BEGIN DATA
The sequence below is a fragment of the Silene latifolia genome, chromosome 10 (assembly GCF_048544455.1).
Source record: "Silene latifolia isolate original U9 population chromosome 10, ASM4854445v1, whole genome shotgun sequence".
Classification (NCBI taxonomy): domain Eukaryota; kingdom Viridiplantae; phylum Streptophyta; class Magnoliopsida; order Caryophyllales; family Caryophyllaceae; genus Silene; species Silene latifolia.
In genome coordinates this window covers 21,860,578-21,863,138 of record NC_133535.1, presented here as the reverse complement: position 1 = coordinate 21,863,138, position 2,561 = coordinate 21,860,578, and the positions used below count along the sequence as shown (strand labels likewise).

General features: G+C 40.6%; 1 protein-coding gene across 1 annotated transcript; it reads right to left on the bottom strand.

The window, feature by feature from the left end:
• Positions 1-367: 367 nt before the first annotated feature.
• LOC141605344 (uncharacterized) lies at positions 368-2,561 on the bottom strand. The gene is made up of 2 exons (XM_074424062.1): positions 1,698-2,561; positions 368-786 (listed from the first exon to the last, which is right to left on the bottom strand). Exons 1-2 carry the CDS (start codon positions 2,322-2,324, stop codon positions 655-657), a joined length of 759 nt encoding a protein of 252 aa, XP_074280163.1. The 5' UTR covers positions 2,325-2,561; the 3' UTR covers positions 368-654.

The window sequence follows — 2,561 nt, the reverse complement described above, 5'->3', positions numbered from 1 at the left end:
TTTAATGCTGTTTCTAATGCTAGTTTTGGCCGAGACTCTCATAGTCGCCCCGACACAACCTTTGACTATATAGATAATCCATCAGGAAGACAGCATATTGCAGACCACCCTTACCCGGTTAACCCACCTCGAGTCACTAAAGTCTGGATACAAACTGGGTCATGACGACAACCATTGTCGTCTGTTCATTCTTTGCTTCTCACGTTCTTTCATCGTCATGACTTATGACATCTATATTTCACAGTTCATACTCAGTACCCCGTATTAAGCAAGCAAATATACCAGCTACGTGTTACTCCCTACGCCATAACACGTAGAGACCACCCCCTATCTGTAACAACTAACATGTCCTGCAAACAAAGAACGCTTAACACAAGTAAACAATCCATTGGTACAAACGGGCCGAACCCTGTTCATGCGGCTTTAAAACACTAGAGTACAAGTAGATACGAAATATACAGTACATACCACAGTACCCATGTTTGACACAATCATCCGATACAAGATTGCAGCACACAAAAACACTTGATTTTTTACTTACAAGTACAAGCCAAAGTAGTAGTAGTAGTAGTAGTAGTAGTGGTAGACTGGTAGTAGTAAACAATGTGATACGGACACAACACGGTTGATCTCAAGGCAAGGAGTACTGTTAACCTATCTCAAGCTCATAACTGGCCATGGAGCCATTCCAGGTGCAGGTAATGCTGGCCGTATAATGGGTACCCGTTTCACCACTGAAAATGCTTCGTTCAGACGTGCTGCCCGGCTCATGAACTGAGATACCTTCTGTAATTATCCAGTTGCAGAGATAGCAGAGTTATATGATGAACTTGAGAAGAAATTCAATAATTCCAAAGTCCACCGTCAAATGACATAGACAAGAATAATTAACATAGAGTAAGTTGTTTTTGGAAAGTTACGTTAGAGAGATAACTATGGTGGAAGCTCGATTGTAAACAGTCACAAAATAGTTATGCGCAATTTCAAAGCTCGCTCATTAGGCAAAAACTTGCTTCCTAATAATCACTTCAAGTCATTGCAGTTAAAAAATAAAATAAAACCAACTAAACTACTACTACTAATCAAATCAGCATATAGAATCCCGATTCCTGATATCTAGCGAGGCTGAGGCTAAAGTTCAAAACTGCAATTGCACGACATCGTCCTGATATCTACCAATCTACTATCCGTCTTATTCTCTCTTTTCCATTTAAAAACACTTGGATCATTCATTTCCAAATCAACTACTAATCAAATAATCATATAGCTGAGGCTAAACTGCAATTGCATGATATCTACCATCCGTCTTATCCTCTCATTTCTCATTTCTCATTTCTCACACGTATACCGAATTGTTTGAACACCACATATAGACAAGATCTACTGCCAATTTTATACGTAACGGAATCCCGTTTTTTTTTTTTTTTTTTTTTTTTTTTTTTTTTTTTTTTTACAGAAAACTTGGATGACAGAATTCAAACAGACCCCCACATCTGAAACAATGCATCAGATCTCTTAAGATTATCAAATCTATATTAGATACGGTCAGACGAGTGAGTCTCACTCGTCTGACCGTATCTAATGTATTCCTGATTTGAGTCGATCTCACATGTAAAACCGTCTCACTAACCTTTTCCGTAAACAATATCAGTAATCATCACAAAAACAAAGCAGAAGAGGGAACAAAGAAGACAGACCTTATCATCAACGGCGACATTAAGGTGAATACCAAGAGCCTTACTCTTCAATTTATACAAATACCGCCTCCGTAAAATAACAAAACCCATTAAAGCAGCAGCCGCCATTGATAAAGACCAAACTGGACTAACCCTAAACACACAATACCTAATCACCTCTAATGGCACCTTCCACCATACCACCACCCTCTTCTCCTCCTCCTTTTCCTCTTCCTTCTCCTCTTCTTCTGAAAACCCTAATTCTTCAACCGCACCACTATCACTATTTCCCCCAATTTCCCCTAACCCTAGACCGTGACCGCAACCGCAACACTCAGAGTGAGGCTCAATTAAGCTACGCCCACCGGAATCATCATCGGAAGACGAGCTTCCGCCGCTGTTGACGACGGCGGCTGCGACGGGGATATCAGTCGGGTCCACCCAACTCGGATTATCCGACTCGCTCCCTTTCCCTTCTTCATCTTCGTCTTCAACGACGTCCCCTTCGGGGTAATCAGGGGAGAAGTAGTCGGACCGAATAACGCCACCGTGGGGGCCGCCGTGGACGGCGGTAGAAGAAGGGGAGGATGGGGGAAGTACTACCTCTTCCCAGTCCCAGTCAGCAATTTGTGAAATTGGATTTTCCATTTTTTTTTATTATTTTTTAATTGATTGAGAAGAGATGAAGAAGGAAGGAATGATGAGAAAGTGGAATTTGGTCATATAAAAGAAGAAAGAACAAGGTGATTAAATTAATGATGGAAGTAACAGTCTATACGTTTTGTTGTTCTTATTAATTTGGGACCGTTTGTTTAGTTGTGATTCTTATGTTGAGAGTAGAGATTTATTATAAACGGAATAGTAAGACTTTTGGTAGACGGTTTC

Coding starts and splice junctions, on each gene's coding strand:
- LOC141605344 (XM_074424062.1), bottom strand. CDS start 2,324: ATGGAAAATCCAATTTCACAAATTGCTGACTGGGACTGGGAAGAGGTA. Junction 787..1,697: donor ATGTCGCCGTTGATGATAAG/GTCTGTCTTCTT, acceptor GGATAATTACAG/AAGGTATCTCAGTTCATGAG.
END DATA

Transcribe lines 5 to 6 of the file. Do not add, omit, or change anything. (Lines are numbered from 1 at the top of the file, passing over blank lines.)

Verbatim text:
General features: G+C 40.6%; 1 protein-coding gene across 1 annotated transcript; it reads right to left on the bottom strand.

The window, feature by feature from the left end: